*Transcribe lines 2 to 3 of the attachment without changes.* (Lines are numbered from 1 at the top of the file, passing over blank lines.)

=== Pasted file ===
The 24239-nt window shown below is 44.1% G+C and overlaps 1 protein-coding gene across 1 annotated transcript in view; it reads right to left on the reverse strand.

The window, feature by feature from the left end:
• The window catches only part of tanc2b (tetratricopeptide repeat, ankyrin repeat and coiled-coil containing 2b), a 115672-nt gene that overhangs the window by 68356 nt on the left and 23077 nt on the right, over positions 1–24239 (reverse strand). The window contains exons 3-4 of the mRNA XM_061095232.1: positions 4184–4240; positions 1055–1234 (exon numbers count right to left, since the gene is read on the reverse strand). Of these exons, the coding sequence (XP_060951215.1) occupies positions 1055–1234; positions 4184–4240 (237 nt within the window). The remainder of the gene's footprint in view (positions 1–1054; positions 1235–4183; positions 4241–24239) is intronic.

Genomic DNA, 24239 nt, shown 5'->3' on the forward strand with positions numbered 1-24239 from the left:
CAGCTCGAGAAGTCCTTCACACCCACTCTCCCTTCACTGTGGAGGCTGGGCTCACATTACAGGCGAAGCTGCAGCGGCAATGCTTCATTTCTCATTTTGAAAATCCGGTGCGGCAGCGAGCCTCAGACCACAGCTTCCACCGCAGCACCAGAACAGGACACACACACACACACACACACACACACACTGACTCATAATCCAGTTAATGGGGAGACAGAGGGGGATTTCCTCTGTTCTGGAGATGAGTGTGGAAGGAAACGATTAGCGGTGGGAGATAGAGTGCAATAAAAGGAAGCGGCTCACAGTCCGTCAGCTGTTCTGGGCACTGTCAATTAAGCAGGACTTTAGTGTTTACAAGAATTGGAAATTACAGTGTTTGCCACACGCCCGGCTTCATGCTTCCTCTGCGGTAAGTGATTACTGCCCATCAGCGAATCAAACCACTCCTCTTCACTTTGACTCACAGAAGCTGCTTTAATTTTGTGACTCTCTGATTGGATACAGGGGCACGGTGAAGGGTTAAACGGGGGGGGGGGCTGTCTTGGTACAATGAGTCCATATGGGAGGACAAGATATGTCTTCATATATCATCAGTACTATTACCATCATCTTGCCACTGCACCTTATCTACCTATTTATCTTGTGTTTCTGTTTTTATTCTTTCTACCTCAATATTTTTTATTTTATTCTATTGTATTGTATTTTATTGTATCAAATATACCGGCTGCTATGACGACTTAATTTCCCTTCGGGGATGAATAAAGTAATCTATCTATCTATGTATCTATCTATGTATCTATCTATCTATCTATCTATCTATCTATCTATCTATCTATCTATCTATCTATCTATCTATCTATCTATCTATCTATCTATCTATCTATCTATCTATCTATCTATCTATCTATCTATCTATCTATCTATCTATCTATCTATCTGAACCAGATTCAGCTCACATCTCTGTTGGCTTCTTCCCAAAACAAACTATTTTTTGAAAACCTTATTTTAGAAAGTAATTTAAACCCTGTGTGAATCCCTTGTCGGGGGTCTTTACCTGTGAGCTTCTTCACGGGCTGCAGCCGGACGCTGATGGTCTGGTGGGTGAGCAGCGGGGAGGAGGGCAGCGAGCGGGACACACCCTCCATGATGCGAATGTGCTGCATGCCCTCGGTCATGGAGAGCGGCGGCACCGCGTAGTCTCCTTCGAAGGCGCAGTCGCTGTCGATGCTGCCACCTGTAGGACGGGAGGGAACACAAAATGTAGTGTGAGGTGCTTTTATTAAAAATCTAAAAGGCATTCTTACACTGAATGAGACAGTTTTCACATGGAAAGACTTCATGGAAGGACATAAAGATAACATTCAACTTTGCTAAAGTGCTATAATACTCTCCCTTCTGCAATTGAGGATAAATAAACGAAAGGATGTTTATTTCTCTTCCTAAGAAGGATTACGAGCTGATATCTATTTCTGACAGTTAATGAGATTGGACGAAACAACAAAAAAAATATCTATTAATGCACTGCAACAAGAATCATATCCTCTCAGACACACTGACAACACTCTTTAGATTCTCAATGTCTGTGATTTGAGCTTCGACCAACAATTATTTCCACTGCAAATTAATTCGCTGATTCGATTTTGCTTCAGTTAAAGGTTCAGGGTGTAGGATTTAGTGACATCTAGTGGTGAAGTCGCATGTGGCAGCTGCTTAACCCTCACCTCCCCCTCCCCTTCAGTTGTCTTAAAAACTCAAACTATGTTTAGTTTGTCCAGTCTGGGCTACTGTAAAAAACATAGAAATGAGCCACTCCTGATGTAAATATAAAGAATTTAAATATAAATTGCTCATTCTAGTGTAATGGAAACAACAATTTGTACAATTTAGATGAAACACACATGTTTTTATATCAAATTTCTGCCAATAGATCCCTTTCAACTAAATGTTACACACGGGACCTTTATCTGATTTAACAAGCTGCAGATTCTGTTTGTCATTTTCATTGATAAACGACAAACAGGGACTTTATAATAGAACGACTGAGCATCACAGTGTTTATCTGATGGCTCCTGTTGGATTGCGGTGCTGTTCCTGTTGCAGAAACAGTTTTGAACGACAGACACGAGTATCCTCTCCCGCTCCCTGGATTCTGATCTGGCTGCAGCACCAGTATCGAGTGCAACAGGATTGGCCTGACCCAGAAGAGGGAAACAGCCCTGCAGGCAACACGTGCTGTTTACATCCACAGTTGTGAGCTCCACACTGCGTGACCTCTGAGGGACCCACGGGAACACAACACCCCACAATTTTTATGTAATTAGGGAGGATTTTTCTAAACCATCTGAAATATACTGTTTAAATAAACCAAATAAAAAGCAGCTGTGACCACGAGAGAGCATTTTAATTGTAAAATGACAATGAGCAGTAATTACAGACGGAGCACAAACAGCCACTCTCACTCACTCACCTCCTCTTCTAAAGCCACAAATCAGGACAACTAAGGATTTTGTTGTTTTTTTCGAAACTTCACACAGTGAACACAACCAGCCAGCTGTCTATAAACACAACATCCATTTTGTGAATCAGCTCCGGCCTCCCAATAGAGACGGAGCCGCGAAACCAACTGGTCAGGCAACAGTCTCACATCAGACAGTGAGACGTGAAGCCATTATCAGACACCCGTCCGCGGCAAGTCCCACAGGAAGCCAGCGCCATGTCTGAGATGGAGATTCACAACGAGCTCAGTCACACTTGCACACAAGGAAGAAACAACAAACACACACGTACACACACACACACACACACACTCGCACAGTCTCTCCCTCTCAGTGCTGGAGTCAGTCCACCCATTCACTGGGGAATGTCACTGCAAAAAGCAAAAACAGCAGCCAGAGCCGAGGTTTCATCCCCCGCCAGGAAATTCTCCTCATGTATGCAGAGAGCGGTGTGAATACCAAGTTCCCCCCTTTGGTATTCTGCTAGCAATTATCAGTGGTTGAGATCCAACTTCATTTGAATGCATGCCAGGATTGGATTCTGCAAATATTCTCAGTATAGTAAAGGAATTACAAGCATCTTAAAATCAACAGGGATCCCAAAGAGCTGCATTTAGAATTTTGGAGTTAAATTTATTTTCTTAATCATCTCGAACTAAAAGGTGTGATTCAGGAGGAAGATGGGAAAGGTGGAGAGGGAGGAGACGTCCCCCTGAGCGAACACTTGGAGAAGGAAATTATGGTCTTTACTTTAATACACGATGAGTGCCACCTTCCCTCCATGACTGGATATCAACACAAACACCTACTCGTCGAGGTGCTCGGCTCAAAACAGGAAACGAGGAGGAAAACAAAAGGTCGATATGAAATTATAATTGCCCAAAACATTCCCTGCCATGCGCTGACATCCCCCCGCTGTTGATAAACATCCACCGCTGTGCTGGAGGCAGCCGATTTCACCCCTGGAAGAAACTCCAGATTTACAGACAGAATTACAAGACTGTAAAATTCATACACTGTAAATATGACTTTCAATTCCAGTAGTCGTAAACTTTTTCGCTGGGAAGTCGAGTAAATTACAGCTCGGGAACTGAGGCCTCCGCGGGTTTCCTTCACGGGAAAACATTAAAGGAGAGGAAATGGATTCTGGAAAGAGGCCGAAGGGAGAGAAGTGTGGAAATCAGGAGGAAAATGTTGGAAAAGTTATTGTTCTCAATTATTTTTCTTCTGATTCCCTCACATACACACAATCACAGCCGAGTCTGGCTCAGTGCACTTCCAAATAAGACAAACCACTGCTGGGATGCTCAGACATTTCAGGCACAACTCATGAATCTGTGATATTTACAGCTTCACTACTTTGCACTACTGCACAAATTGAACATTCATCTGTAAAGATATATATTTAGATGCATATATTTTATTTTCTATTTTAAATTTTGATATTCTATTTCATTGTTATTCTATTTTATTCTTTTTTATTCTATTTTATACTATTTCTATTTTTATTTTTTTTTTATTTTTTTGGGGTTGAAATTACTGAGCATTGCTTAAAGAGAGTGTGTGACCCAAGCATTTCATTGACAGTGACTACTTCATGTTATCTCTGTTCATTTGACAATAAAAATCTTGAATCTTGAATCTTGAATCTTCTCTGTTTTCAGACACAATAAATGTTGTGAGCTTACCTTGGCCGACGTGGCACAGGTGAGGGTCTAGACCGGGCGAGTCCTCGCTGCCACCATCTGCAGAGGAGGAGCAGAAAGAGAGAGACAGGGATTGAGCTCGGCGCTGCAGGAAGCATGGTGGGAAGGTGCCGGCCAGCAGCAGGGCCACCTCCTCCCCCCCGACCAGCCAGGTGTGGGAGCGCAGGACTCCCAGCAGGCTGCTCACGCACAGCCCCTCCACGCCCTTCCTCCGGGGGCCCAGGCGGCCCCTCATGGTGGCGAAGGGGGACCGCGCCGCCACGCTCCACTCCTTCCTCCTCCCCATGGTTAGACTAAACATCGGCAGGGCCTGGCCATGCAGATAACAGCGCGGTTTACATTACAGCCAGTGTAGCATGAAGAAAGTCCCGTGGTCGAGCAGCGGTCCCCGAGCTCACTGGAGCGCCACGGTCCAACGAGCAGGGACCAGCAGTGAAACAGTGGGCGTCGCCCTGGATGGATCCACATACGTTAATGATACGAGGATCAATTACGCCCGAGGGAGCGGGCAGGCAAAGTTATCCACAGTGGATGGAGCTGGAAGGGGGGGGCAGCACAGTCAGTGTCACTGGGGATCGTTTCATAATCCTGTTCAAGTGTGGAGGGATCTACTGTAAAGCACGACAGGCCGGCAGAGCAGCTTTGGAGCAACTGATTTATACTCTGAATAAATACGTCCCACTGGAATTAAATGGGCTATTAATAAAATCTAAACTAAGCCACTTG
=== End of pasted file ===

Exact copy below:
The window, feature by feature from the left end:
• The window catches only part of tanc2b (tetratricopeptide repeat, ankyrin repeat and coiled-coil containing 2b), a 115672-nt gene that overhangs the window by 68356 nt on the left and 23077 nt on the right, over positions 1–24239 (reverse strand). The window contains exons 3-4 of the mRNA XM_061095232.1: positions 4184–4240; positions 1055–1234 (exon numbers count right to left, since the gene is read on the reverse strand). Of these exons, the coding sequence (XP_060951215.1) occupies positions 1055–1234; positions 4184–4240 (237 nt within the window). The remainder of the gene's footprint in view (positions 1–1054; positions 1235–4183; positions 4241–24239) is intronic.